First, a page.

New Orleans asked for more breakfast, and New Orleans restaurateurs listened. All over town, a new crop of breakfast specialists have appeared. Ian McNulty explores the trend.
Sometimes it’s phrased as a question, and sometimes it’s just a complaint. But whichever form it takes, one of the refrains I hear so often about the New Orleans restaurant scene is a request for more breakfast. It is not a patient request. In fact, it seems like every time someone brings it up, they are hungry, in desperate need of coffee and not interested in mincing words.
Back from the brink, a Creole culinary landmark in the French Quarter has been revived and retooled by the next generation.
During a recent lunch at Tujague’s, a man asked his waiter if he was familiar enough with the seafood gumbo to recommend it. “Of course,” the waiter declared. “I’ve been working here for 30 years; it’s always been good.”
Dining trends and new concepts can be exciting, but for some New Orleans expats the food priorities are all from the past. The holiday season is their time to reconvene with familiar flavors, and that time is limited. Don't get in their way.
Where Y'Eat: A Holiday Diet Of Nostalgia
For those interested in the latest from the realm of food and restaurants, these have been exciting times around New Orleans. There have been so many new eateries, new flavors and hot trends turning up, it’s been hard just to keep track of them, never mind try them all.
A growing niche in the New Orleans dining scene splits the difference between restaurant and lounge, and they'll be in demand this season for the holiday after-party circuit.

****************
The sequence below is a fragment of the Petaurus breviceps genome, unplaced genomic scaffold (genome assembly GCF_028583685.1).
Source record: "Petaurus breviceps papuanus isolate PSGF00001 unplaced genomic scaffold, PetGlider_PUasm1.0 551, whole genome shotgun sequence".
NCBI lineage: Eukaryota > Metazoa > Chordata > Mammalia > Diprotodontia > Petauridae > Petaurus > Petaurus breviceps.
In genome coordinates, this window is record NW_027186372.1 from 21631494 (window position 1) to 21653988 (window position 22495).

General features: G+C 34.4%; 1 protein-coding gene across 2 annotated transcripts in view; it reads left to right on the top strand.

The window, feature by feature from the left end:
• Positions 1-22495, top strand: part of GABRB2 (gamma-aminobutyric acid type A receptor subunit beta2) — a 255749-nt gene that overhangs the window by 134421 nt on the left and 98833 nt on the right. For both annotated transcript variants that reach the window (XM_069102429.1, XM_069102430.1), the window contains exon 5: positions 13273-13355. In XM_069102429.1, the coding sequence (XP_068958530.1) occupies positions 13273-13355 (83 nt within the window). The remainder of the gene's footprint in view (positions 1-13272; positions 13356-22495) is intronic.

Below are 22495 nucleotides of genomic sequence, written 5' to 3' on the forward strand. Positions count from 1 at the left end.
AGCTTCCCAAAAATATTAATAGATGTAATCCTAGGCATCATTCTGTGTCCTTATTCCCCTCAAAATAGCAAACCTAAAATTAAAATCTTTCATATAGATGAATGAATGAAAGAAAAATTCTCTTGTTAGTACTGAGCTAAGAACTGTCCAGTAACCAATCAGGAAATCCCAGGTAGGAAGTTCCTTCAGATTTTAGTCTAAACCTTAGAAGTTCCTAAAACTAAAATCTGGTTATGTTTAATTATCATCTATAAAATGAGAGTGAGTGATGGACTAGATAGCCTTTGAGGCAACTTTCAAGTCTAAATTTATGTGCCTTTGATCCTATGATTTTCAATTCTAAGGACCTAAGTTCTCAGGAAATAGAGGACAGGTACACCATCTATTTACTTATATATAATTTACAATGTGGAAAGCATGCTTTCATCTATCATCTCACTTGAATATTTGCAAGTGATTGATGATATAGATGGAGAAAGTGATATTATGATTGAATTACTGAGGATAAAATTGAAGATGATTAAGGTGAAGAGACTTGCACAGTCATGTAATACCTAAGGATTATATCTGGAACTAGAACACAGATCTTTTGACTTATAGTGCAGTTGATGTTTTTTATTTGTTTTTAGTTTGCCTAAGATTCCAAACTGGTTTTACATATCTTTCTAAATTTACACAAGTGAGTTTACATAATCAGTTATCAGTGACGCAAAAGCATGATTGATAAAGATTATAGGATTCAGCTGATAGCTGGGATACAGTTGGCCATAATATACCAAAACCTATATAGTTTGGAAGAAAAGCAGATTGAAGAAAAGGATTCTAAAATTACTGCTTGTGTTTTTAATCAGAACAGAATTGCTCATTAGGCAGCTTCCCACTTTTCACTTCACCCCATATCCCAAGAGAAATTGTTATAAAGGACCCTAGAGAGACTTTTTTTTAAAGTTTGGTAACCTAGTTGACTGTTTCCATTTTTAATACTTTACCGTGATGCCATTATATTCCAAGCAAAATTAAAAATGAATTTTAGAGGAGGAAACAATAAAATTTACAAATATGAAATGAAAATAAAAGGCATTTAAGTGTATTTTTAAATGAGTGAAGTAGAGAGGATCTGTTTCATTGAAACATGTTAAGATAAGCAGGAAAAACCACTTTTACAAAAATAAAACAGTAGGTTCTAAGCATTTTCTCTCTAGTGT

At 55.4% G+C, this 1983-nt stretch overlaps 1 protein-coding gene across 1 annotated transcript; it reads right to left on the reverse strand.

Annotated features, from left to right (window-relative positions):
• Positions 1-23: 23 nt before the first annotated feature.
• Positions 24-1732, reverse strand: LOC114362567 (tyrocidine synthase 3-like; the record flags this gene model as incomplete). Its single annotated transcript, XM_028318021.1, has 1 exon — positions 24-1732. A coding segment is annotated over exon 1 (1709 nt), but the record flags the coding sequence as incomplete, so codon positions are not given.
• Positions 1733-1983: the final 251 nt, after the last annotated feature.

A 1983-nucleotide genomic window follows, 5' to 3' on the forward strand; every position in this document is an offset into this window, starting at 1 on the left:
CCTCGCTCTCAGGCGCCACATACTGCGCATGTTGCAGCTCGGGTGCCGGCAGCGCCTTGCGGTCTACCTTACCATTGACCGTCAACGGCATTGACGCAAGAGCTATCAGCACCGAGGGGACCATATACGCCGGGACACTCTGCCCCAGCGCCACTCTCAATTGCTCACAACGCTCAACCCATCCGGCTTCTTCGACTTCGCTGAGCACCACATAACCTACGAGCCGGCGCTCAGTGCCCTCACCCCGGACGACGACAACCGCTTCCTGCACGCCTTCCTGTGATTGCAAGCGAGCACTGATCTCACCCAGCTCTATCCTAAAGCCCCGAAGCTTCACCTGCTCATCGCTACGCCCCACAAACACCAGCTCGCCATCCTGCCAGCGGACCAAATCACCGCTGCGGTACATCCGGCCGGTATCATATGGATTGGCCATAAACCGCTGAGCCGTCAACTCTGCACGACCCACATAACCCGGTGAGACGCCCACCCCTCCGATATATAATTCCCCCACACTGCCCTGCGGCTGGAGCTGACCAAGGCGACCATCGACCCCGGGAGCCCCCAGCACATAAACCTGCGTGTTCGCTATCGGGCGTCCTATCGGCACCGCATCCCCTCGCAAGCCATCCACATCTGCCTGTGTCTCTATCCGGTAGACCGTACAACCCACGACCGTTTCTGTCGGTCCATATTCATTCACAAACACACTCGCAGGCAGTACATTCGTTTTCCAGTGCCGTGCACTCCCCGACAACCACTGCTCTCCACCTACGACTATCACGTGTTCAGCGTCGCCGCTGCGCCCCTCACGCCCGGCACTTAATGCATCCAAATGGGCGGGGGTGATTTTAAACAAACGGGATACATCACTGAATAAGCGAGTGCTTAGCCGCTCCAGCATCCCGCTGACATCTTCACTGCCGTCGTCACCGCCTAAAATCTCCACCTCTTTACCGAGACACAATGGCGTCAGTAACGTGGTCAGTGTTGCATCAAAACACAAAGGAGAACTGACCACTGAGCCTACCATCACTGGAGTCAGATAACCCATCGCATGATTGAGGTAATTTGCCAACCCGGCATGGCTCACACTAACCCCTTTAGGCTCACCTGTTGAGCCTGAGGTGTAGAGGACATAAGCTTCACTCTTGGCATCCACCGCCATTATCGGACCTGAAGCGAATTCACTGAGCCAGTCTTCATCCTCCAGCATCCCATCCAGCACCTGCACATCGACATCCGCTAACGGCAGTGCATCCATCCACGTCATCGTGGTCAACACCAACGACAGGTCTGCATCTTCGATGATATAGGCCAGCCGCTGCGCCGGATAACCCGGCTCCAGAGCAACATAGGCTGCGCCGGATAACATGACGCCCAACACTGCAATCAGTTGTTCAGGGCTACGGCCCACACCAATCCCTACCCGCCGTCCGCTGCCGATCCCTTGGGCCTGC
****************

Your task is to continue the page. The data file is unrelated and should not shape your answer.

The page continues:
Where Y'Eat: After Hours Eats For The Holiday Season
On a recent Friday night at the new Uptown nightspot Ivy, the wait staff seemed to be in perpetual motion, whisking around tightly-spaced tables with plates of crab claws, sliced Italian meats curled on wooden platters and amber-hued Old Fashioned cocktails in rocks glasses the size of goblets.
NEW ORLEANS - By one count there were already 65 restaurants on the three miles of Magazine Street, a major artery through this city's upscale districts. But on a recent Monday, diners were eager for No. 66. The minute the lights went on at Ivy, an autumnal little lounge with an as-seen-on-TV chef, the curious were at the door.
There is nothing seasonal about weinerschnitzel or sauerkraut. But dine around New Orleans during October and you might think otherwise as these traditional German dishes are trotted around for Oktoberfest celebrations.
However, now that it’s November, and all the costume lederhosen and plastic beer steins have been stowed for the year and the last refrains of the chicken dance song are finally receding, local diners with a taste for traditional Bavarian cooking still have options.